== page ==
On the Air: Oz
Bill Roundy and Gerald Bartell
The Washington Blade
over an early script for Oz -- the HBO drama set in an upstate New
York prison whose new season began July 12  -- actor Lee
Tergesen said, "Whoa!"
had spotted a scene in which his character, Tobias Beecher, turns to
another prisoner, Keller (Chris Meloni), tells him he loves him, and
then kisses him.
Confronting the scene was liberating for the actor, just as it was
for his confined character.
"Chris and I got together," Tergesen recalls, "and it was
challenging. We thought, we’re going to try and just get right
through this. But then I suggested we go toward it, make it loving.
I feel we gave the relationship much more depth."
Tergesen feels that the ongoing relationship between Tobias and
Keller has forced Tobias to confront the core of his being. Before
he was sent to prison for running over a child while driving drunk,
Tobias was married and the father of two.
"Now," Tergesen says, "he may think, ‘Yeah, anything’s possible.’
Prison makes the issue of being gay stronger. Does it mean he’s not
a man? He’s engaging in homosexual activity. What the struggle is
doesn’t matter. Where it comes from does."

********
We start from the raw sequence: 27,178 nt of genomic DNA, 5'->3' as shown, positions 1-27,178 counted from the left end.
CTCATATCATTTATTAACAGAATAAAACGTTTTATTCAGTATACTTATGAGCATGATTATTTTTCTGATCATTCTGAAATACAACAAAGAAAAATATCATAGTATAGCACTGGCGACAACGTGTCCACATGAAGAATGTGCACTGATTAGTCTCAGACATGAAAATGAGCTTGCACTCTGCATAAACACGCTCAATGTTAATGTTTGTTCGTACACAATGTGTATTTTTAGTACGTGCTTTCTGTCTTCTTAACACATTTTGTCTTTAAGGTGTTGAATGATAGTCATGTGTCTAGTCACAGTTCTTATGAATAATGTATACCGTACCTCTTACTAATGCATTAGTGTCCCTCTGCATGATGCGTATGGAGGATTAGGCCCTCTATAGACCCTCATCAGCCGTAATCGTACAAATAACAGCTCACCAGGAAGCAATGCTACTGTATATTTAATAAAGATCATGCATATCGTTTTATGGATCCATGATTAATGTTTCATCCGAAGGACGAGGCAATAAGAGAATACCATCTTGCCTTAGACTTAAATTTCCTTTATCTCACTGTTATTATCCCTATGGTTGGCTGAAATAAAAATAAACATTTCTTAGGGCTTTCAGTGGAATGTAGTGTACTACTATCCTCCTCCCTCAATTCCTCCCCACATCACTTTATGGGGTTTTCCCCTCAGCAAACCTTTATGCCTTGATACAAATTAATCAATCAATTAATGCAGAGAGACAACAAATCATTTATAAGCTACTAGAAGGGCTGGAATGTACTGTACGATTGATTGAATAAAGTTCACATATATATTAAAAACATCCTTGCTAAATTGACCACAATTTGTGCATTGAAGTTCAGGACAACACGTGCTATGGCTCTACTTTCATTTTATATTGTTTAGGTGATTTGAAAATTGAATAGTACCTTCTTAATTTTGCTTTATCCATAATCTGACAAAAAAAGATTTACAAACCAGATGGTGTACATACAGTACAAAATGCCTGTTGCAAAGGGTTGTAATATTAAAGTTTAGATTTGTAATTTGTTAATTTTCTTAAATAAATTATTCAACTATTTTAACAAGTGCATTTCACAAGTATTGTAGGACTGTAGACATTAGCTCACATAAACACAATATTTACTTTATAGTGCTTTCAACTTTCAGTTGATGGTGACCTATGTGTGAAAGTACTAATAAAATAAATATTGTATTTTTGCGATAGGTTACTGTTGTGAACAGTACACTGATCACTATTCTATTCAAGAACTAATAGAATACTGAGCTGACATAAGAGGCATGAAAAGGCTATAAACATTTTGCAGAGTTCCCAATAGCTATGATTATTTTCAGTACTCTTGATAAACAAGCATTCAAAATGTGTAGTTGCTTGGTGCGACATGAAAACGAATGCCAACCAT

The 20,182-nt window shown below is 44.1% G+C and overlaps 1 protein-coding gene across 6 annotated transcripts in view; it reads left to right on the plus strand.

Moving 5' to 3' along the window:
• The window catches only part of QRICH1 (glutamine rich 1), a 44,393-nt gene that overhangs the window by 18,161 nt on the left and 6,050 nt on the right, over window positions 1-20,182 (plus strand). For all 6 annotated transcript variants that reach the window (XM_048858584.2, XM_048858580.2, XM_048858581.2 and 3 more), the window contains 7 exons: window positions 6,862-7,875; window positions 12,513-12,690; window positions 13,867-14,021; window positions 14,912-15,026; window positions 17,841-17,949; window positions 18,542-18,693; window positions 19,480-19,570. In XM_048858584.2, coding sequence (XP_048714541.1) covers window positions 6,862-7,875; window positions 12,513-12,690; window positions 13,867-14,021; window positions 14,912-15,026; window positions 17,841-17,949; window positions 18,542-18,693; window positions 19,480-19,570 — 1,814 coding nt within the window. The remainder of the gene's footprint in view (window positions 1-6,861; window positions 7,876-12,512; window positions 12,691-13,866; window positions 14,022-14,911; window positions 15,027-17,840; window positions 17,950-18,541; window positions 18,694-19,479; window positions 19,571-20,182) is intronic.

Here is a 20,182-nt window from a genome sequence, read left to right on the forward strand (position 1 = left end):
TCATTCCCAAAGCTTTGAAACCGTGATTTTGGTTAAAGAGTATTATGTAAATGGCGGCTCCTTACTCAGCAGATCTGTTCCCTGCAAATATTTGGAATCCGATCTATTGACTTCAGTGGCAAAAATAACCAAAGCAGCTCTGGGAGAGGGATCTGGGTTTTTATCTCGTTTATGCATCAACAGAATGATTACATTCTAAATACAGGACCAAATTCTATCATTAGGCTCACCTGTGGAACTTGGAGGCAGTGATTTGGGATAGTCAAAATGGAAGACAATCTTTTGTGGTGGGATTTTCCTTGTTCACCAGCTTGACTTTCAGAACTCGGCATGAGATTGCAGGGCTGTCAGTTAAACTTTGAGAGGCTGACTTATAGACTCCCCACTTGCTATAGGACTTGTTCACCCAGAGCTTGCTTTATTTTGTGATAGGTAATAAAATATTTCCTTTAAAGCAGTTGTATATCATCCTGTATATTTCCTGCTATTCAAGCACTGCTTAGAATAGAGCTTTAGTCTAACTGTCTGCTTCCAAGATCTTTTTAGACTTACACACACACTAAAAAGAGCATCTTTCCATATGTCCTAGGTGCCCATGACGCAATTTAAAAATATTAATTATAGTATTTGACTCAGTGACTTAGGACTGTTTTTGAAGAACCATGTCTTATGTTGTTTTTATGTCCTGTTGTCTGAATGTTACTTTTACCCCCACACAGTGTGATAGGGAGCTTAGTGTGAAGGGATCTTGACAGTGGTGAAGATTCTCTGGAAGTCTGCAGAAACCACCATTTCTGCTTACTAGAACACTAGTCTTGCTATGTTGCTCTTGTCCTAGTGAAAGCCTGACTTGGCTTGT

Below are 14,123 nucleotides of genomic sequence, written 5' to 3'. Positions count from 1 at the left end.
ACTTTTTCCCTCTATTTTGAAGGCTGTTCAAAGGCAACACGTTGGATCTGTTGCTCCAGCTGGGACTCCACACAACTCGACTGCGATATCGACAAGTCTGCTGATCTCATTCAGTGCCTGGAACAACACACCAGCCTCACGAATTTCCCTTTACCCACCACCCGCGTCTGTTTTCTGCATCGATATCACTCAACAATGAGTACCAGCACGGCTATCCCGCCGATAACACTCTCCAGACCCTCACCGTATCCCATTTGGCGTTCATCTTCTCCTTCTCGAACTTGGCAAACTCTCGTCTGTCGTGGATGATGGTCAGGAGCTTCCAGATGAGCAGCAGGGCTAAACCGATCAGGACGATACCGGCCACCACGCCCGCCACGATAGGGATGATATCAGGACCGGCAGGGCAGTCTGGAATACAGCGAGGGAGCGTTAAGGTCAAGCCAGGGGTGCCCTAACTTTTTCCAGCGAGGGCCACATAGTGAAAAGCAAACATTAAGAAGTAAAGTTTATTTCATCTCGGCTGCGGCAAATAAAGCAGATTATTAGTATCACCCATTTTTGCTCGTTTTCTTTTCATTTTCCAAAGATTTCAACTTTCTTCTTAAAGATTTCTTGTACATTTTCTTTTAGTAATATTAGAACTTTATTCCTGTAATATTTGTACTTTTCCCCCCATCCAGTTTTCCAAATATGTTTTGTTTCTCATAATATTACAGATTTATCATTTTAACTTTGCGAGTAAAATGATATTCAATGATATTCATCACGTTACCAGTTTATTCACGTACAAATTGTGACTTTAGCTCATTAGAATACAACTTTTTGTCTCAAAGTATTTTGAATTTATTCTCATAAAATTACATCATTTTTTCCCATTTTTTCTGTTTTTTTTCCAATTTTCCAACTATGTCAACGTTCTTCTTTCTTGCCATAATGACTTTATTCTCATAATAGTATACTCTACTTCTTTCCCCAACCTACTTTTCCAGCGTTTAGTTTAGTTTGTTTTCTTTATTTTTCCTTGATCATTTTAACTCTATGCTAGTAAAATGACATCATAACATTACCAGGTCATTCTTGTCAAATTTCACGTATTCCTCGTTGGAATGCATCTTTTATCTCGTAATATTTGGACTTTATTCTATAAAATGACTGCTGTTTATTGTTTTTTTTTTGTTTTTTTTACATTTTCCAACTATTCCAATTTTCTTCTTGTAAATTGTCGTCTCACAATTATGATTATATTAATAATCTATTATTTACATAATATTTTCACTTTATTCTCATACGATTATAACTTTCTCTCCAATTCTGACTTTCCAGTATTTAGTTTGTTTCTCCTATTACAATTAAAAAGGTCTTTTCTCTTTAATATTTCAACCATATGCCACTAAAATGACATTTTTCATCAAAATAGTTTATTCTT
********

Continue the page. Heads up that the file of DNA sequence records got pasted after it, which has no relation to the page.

Working on the scene, Tergesen himself dug into "all that
reactionary stuff about men" that he experienced in his own life.
"When you’re a young, vulnerable, pubescent kid, the kids on the
playground call you a ‘faggot,’" Tergesen says. "As an adult, I
don’t have to defend myself. Who you sleep with, who you love is a
small part of who you are. If you can love somebody, you’re lucky."
The possibility exists, Tergesen adds, that the relationship between
Tobias and Keller may be transitory. When he began work on his role,
Tergesen talked to a former convict, an alcoholic who beat his
girlfriend to death. In jail the man became sexually involved with
his cellmate. Out of jail, the man resumed having sex with women.
"Are these men homosexual, or just pragmatic?" Tergesen asks.
For series creator, head writer and co-producer Tom Fontana, the
men’s relationship is one of two types of male sex the show depicts.
"There’s the brutal, sex-as-power-and-domination aspect, which has
nothing to do with one’s orientation," Fontana said in a Blade
interview two years ago. "And then there’s genuine homosexual love."
The possibility of love is what seems to matter to the many people
who come up to Tergesen on the street.
"So often they ask, ‘Is there love there?’" Tergesen says. As to
whether the characters are gay, Tergesen says his response is
usually, "Do you care?"
Tergesen also notes that reaction to the characters from his gay
friends has been extremely favorable. He hopes the portrayal of the
two men will mark a step forward in the evolution of gay characters
"Where I would like to see the characters fit in is as an inclusion
of homosexuals in a story in which the major story point is not
homosexuality," he says. "It can just be the way it is."
Oz main page